Selection of characteristics to be priced
College Tuition is now eligible to be priced including adjustments for
various types of student financial aid. Scholarships and grants are now
eligible for inclusion, and probability sampling techniques are used to
determine if scholarships or grants should be included when pricing tuition for
a specific college. All College Tuition quotes will price student tuition and
fixed fees. Selected quotes will additionally be adjusted by financial aid.
When CPI field staff seek prices for college tuition, they first determine if
the college being priced is public (owned and supported by a governmental
agency) or private. Next, the field staff selects the major price-determining
characteristics for the student to be priced. It is assumed that the tuition is
for a student residing in a specific area, from among the 87 CPI sampling
areas, where the college was identified for sample selection. The college's
resident status rules are used to determine if a student from this specific
sampling area is deemed to be an in-state resident or an out-of-state
nonresident. Once all data have been selected, the many characteristics
associated with this student are identified to ensure that the same student is
priced each collection period, or if there is a change in the student's
situation, that change can be identified readily. The following is an example of
characteristic information that would be identified:
Control of schoolpublic
Course or hour load per term15 credits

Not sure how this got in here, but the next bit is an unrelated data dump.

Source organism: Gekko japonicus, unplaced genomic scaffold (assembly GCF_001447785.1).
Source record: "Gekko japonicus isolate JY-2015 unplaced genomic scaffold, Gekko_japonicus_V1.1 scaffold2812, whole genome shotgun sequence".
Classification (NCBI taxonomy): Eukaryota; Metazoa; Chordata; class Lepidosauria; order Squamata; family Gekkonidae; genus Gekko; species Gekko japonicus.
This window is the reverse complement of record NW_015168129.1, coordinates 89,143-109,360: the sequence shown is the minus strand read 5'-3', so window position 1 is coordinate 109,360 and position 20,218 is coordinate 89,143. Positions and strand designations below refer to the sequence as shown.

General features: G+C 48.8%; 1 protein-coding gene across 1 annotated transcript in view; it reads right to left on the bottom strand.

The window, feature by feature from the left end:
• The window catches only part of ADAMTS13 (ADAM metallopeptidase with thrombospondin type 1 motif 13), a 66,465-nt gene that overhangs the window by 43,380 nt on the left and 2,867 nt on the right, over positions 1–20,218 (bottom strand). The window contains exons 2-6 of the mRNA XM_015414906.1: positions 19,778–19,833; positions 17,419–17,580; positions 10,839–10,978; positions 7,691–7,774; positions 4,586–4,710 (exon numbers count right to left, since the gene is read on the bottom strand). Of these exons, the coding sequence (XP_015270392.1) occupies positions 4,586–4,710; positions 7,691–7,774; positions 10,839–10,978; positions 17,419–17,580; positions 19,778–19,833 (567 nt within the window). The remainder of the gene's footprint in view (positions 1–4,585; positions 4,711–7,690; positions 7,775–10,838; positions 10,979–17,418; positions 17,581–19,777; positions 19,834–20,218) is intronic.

Length of school term pricedsemester
Method of tuition chargeper semester
Fixed feestudent activity
Financial aid included
Type of financial aidPell Grant
Issues associated with college tuition
One of the most difficult problems for the CPI is to accurately quantify
changes in the quality of an item and to factor these quality changes out of
the item's price movements. If an item's characteristics change, a quality
improvement (such as increased instructional time) or deterioration may have
occurred. In addition, because quality change often accompanies price change,
when the price of an item changes significantly, BLS field staff will ask the
respondent to identify a cause.
For college tuition, the majority of price changes from respondents are not
accompanied by resulting causes. When no causes accompany tuition changes, and
the characteristics for the identified tuition items remain unchanged, the price
changes are reflected in the college tuition index.
The inclusion of financial aid has added to the complexity of pricing college
tuition. Many selected students may have full scholarships (such as athletic),
and therefore their tuition and fixed fees are fully covered by scholarships.
Since these students pay no tuition and fees, they are not eligible for pricing.
In addition, there are other students who pay a very small fee to the college
since the majority of their tuition and fixed fees are covered by scholarships.
When these situations are priced by BLS Field Staff, normal increases in
tuition/fees and minor declines in scholarship awards can provide extremely
large changes for entry in the CPI index. For some of these same quotes, minor
tuition declines or minor scholarship award increases can actually result in
negative prices, which make the quotes ineligible for use in the CPI.
Additional information on the Consumer Price Index
can be found in the BLS Handbook of Methods, chapter 17, "The Consumer Price Index," Bulletin 2490 (1997).
The current version of this chapter is also available on the BLS Internet site
(www.bls.gov/opub/hom/homch17_a.htm) or you
may call the Information and Analysis Section of the CPI
Last Modified Date: April 21, 2010